Thomas apparently wonders whether he himself benefited from affirmative action when he was admitted to Yale Law School and appointed to the Supreme Court. In any event, he disingenuously seeks to slam the door behind him, and deprive future generations of black students the opportunities that were available to him.

Thomas misses the point. As Justice Sandra Day O’Connor writes for the majority in Grutter, “By virtue of our Nation’s struggle with racial inequality, such [minority] students are both likely to have experiences of particular importance to the Law School’s mission, and less likely to be admitted in meaningful numbers on criteria that ignore those experiences.”

In my own criminal procedure classes, the perspectives of African-American students about racial profiling which enrich the classroom discussion could not be duplicated by their white counterparts. Indeed, according to O’Connor, “Effective participation by members of all racial and ethnic groups in the civil life of our Nation is essential if the dream of one Nation, indivisible, is to be realized.”

June 17, 2003

Terrorism or National Liberation Struggle?

The word “terrorism” is bandied about by the Bush administration as it suits its political agenda. It is important to try to define and distinguish between different forms of terrorism, and to distinguish that from national liberation struggles.
M. Kalliopi K. Koufa, the U.N. special rapporteur for the U.N. Commission on Human Rights, has differentiated between five different types of terrorism: individual or group terrorism, international state terrorism, state regime or government terror, state sponsored or state supported terrorism, and national liberation struggles for self-determination. I will apply those definitions to the September 11th attacks, the U.S.-U.K. bombing of Afghanistan and Iraq, Israel’s occupation and massacre of the Palestinians, U.S. support for Israel’s military operation and Palestine’s response to the illegal occupation.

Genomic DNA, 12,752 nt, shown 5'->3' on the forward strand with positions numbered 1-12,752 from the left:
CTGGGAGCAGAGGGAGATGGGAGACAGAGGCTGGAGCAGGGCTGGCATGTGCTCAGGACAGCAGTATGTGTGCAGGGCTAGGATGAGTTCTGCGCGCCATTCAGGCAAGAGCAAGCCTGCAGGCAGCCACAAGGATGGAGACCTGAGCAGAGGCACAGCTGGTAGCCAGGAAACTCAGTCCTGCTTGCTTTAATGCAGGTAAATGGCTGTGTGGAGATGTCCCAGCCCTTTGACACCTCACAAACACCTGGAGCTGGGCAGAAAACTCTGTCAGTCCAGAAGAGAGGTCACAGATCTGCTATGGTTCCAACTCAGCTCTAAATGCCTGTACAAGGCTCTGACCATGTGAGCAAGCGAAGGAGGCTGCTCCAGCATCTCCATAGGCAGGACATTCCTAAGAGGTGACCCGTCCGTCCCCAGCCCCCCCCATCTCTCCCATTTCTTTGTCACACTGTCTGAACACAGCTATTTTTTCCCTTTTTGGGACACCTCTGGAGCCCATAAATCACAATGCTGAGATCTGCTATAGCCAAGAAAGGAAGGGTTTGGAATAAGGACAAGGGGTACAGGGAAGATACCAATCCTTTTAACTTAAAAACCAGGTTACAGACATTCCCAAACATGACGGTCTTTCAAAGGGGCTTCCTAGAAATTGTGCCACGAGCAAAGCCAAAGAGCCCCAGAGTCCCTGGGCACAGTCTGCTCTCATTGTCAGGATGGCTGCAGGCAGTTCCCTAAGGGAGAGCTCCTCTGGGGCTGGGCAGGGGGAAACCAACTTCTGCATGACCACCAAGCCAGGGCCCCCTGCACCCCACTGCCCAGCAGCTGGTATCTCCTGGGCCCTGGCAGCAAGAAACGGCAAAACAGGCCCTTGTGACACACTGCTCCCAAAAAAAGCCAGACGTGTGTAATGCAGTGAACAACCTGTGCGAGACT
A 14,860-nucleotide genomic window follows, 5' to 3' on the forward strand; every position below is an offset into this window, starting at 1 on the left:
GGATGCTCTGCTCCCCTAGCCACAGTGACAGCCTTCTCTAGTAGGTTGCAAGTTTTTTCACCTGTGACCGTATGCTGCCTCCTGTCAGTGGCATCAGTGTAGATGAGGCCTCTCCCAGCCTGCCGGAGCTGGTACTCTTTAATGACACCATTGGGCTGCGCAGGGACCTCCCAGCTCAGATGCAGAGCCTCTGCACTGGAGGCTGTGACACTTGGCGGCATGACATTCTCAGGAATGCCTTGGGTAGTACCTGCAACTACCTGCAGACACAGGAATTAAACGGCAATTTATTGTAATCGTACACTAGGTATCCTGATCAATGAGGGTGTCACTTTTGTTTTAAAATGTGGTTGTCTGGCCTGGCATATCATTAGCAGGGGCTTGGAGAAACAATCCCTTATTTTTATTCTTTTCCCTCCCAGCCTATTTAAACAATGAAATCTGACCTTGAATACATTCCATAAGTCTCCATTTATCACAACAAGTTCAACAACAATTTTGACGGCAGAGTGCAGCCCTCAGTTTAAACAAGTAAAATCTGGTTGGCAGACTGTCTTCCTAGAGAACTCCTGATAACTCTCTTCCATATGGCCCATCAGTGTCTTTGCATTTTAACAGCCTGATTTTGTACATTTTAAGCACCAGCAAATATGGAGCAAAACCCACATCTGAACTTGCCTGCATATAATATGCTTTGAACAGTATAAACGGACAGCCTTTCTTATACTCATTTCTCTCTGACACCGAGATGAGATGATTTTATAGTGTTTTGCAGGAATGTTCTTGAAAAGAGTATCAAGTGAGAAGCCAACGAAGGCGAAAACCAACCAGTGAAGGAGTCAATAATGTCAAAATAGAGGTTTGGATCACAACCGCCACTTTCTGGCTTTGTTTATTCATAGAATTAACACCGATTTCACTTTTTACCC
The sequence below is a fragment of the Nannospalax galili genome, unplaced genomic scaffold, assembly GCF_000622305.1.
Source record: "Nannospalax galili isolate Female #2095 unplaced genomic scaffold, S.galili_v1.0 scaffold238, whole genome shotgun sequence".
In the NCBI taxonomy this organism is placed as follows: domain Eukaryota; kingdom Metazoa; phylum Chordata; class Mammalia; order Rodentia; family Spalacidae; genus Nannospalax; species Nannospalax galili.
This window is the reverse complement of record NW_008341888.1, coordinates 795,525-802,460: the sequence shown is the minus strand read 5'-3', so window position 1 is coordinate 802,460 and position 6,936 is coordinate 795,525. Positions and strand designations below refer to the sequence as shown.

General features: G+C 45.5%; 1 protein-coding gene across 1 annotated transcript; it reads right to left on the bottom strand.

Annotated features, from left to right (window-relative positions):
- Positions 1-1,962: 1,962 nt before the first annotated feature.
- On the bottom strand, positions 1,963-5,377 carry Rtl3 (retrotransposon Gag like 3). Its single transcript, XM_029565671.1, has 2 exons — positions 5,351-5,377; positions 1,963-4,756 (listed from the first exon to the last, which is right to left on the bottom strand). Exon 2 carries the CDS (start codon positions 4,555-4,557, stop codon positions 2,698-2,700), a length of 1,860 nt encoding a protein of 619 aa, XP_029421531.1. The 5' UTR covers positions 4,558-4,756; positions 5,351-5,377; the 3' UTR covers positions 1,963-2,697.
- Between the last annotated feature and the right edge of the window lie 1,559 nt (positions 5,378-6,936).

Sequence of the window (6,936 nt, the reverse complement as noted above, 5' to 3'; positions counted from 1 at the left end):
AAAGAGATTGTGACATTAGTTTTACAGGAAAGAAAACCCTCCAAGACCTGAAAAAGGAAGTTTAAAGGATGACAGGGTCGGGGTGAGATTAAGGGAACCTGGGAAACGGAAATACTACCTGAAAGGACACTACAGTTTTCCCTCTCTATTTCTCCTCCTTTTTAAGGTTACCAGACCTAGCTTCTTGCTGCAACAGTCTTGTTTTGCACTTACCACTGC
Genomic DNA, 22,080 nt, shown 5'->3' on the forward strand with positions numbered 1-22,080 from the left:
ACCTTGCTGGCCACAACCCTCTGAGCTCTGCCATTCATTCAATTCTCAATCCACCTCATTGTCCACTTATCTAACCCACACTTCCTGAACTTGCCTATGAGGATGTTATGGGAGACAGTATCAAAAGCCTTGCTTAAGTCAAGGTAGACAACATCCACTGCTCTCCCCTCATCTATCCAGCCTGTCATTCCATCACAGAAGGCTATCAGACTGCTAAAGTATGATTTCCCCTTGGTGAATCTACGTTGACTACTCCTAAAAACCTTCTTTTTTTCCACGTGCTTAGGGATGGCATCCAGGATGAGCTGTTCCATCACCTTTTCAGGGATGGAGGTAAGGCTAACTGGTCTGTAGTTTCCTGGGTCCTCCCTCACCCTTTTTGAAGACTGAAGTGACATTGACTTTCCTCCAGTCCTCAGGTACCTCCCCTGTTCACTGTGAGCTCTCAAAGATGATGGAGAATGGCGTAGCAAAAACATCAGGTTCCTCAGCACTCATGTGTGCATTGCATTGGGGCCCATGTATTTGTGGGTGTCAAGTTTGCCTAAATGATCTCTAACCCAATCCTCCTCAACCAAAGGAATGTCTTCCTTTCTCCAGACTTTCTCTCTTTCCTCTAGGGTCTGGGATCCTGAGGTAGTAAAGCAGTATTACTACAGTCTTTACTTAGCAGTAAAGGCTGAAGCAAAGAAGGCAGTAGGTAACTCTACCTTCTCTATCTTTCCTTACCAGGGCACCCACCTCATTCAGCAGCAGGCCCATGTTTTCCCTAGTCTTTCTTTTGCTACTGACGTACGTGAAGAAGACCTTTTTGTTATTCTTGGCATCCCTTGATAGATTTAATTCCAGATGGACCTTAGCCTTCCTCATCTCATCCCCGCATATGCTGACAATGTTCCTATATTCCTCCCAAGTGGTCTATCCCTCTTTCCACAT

Individual Terrorism

The September 11 attacks are examples of sub-state terrorism. Individual acts of violence and intimidation, including assassinations, bombings, sabotage and robberies, have historically been perpetrated by individuals and groups to terrorize the state and the public in order to revolutionize the masses and create social and political change. Individual terrorism has been waged by religious as well as national and political groups. The planning of the September 11 attacks has been largely attributed to Osama Bin Laden and Al Qaeda. In 1996, Bin Laden declared a jihad to drive the U.S. military forces out of the Arabian Peninsula, overthrow the Saudi government and liberate Mecca and Medina. Four years later he issued a fatwa stating it is the duty of all Muslims to kill U.S. citizens and their allies. After September 11, he said, “America and its allies are massacring us in Palestine, Chechneya, Kashmir and Iraq. The Muslims have a right to attack America in reprisal….The September 11 attacks…targeted America’s icons of military and economic power.”

Bin Laden’s other flash points were the deaths of one million innocent Iraqis as the result of sanctions and U.S. complicity in Israel’s treatment of the Palestinians. He holds the American people responsible for electing a government that manufactures arms and gives them to Israel.

The Convention of the Organisation of the Islamic Conference on Combating International Terrorism defines terrorism as follows:
Any act of violence, or threat thereof notwithstanding its motives or intentions perpetrated to carry out an individual or collective criminal plan with the aim of terrorizing people or threatening to harm them or imperiling their lives, honour, freedoms, security or rights or exposing the environment or any facility or public or private property to hazards or occupying or seizing them, or endangering a national resource, or international facilities, or threatening the stability, territorial integrity, political unity or sovereignty of independent states.

The Convention defines a “terrorist” crime as “any crime executed, started or participated in to realize a terrorist objective in any of the contracting states or against its nationals, assets or interests or foreign facilities and nationals residing in its territory punishable by its internal law.” Under the Convention, the September 11 attacks constituted individual or group acts of terrorism because they were acts of violence to carry out an individual or collective plan to terrorize and imperil the lives of people in the World Trade Center and the Pentagon.